How to Build a Connected Community

January 10, 2022 by Meredith Trimble

How to Build a Connected Community

Simple interactions with government should be just that: simple. I recently came across a story of a speeding ticket. In this true story, a county resident was pulled over for speeding, received a ticket, and mailed in the paperwork and fine amount the very next day. The payment cleared his bank. While unfortunate and costly, the event was over. Or was it?

Nearly three months later, the driver received a letter indicating he had neither responded nor paid. Communication likely broke down between the DMV and court. He responded with copies of the cleared check and the endorsement, which included the citation number. This, however, was not the end. After providing proof of payment, the resident had to contact the DMV and ask for a confirmation letter, which he then needed to provide — himself — to the court clerk’s office. As it turns out, it isn’t that easy to call the DMV. After being put on extended hold, he tried calling the court, which only had options to leave a message or send an email. At this point, paying the collections amount at twice the original ticket fee started to seem easier than continuing the bureaucratic headache.

Disconnected agencies result in frustrating, negative citizen experiences. But it doesn’t have to be this way. There is a way to connect public sector services such that interacting with government is easy, and stronger communities result. This is the Connected Communities vision.

Turning Vision Into Practice

Creating transparent, collaborative, and engaged communities is no longer just a vision for the future. Cities and counties have, in recent years, been steadily building healthy digital infrastructures that connect them to each other, external partners, and the public.

These important connections, facilitated by underlying technology, join data, processes, and people in ways that make communities safer, smarter, and more responsive to the needs of residents. What does this mean in practice?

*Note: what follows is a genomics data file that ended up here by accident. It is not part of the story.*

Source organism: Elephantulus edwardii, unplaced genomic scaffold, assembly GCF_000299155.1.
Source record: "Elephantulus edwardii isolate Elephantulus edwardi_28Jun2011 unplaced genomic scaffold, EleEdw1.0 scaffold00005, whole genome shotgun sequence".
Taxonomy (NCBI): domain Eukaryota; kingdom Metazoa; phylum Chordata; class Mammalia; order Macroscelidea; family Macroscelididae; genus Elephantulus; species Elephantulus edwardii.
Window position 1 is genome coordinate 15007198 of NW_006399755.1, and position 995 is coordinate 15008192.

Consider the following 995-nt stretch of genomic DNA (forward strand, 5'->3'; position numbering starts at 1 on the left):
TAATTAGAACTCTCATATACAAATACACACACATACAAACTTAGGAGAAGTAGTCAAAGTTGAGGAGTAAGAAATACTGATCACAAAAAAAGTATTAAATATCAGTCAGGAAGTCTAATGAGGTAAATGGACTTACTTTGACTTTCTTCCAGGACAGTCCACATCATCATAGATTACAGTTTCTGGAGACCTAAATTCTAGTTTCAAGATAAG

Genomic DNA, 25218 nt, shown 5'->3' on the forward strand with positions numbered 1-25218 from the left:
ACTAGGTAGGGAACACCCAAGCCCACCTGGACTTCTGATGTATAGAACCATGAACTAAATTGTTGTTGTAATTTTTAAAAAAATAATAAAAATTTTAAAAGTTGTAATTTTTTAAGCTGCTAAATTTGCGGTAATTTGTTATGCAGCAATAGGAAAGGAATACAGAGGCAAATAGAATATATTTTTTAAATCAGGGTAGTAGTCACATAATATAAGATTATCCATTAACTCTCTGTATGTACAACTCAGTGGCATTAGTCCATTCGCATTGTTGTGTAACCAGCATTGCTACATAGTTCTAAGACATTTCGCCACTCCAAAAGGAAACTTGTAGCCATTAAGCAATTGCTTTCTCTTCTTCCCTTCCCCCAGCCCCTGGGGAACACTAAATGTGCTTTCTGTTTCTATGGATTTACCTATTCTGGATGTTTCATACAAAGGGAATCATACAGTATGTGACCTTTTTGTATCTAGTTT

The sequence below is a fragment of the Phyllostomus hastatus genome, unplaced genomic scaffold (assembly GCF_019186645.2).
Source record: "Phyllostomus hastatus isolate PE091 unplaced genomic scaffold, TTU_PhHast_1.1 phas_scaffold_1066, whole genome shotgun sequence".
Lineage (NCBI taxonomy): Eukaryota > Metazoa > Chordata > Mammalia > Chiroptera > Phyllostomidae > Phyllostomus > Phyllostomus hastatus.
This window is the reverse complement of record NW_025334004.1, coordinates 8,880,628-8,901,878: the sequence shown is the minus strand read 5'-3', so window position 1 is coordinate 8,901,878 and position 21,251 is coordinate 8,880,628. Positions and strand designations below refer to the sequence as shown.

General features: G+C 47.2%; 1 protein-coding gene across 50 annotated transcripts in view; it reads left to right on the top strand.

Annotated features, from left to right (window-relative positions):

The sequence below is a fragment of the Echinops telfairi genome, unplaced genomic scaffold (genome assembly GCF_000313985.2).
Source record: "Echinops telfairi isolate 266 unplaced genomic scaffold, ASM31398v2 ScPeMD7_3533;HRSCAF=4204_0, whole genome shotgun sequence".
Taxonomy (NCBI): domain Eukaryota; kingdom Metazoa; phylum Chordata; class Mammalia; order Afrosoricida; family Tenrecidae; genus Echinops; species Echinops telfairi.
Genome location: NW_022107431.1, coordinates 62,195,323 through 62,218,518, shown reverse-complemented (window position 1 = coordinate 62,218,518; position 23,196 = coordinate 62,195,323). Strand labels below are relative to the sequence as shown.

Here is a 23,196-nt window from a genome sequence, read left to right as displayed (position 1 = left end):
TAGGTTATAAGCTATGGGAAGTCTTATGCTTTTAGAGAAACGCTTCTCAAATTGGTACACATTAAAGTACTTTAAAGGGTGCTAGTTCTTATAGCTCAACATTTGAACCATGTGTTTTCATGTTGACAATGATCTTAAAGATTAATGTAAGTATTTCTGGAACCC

• Leaders can make informed decisions
  • Communities become safer
  • Government is more transparent
  • Community members are more engaged
  • Efficiency is the norm; processes and systems are simplified
  • Department and geographic information silos are broken down

It means that when a driver gets stopped for speeding, an officer processes the traffic stop in 10 minutes, the driver signs an electronic ticket, and, once home, pays the ticket online. And the resident is done because all systems involved are connected.

Results in Action

Oftentimes, the frustrations of both residents and public sector servants are similar: too much paper, red tape, inefficiencies, and roadblocks. There can be too little streamlining, engagement, visibility, and communication. Connected Communities foster the latter, while driving better outcomes and real solutions to a community’s unique issues. Here’s what that looks like for some common government participants.

  • CIOs and CTOs can support residents with digital government experiences and increase cyber resiliency by working with fewer disparate vendors in the cloud.